How are our property markets doing?
With so many indicators regularly mentioned in the media – which should you rely on?
Firstly, it’s worth understanding some statistics are lagging indicators – they tell you what has happened in the past.
Others are leading indicators – they are a sign of what’s ahead.
Here’s what I mean:
- The commonly quoted “Median home prices” are a lagging indicator, they tell us what’s already happened. Property sales form 30, 60 or even 90 days ago.
- Economic Fundamentals are leading indicators – and that’s what our research team at Metropole rely on to find future growth areas.
- Days-on-market is a market trend indicator.
Clearly there are many other statistics that keep getting reported.
Things like auction clearance rates, immigration numbers, new dwelling construction, infrastructure spending and so on.
But one statistic that is not often mentioned, yet which I’ve found a useful an indicator of where each of our housing are at, is Days On Market (DOM).
And more importantly, the trend in DOM tells us where our property markets are heading.
DOM is calculated by the average number of days that properties within a particular category (apartments, houses, villa units etc) are advertised for sale and I’ve found the trend of DOM is key indicator of whether we’re in a buyer’s or seller’s market as it is a serves as a marker of the relationship between supply and demand.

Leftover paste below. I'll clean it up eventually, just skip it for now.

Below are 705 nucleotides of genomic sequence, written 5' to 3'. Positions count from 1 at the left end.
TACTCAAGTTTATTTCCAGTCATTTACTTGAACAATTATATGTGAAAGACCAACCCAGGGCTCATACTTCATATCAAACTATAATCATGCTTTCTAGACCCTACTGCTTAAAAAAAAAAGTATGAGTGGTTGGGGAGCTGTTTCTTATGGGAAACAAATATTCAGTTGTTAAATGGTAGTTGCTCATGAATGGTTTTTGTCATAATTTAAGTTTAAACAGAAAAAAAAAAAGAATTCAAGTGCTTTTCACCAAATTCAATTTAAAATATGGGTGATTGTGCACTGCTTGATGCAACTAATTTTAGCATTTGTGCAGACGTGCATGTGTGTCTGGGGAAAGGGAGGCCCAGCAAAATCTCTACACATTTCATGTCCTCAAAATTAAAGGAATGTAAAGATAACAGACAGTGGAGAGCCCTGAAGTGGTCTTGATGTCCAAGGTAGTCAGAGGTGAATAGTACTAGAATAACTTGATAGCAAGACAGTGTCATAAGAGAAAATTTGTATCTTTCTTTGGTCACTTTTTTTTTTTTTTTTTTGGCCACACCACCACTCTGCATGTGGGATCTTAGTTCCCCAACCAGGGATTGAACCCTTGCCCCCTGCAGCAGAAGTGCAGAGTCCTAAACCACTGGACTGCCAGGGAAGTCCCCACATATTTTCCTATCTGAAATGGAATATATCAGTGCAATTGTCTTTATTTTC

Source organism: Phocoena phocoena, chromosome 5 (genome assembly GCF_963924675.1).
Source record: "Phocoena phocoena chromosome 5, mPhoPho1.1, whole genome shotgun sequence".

If the property market in a particular suburb is hot, properties will be snapped up quickly by eager buyers and DOM will be low – often less than 30 days.
In fact, that’s the way one of the trends we're currently seeing in many Sydney and Melbourne suburbs at the moment.
However, just go back a year or so, when there were more properties for sale than there are active buyers and properties were languishing on the market, DOM blew out to over 50 days in many locations.
Understandably increased DOM is usually followed by vendors discounting the prices of their properties to achieve a sale and that’s why I believe it’s an indicator which astute property buyers should follow to determine the future property price trends in a suburb.
On the other hand when the market turns and buyers return, DOM starts to fall as turnover of properties picks up. And this happens before prices start to rise.
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Can you now see why DOM trends is an important market statistic to keep track of?
You’ll find all the big property portals and Real Estate Institutes report average Days on Market for each suburb and then more specifically for different property types, such as 3 bedroom homes, 4 bedroom homes and 2 bedroom apartments.
Now there’s no right or wrong number for DOM and apart for the supply and demand ratio, it also depends a lot on market depth.
In suburbs where few transactions occur, for example small regional towns, you’d expect DOM to be higher than popular suburbs where there are more buyers chasing their next home.
And of course, the time of year can affect DOM.
Just like auction clearance rates can fluctuate based on the seasonal highs and lows, the same is true for days on market, which often blow out around Christmas time and over the summer holidays.
Clearly there are many other factors to take into account when researching property markets, starting with the big picture macro-economic factors such as the state of the economy, population growth, jobs growth consumer confidence and finance trends.
Then one needs to drill down to regional factors and then local factors such as supply and demand.
As with the price of almost everything, supply and demand have a huge role to play in the property prices.
And Days on Market is an oft forgotten indicator of supply and demand.
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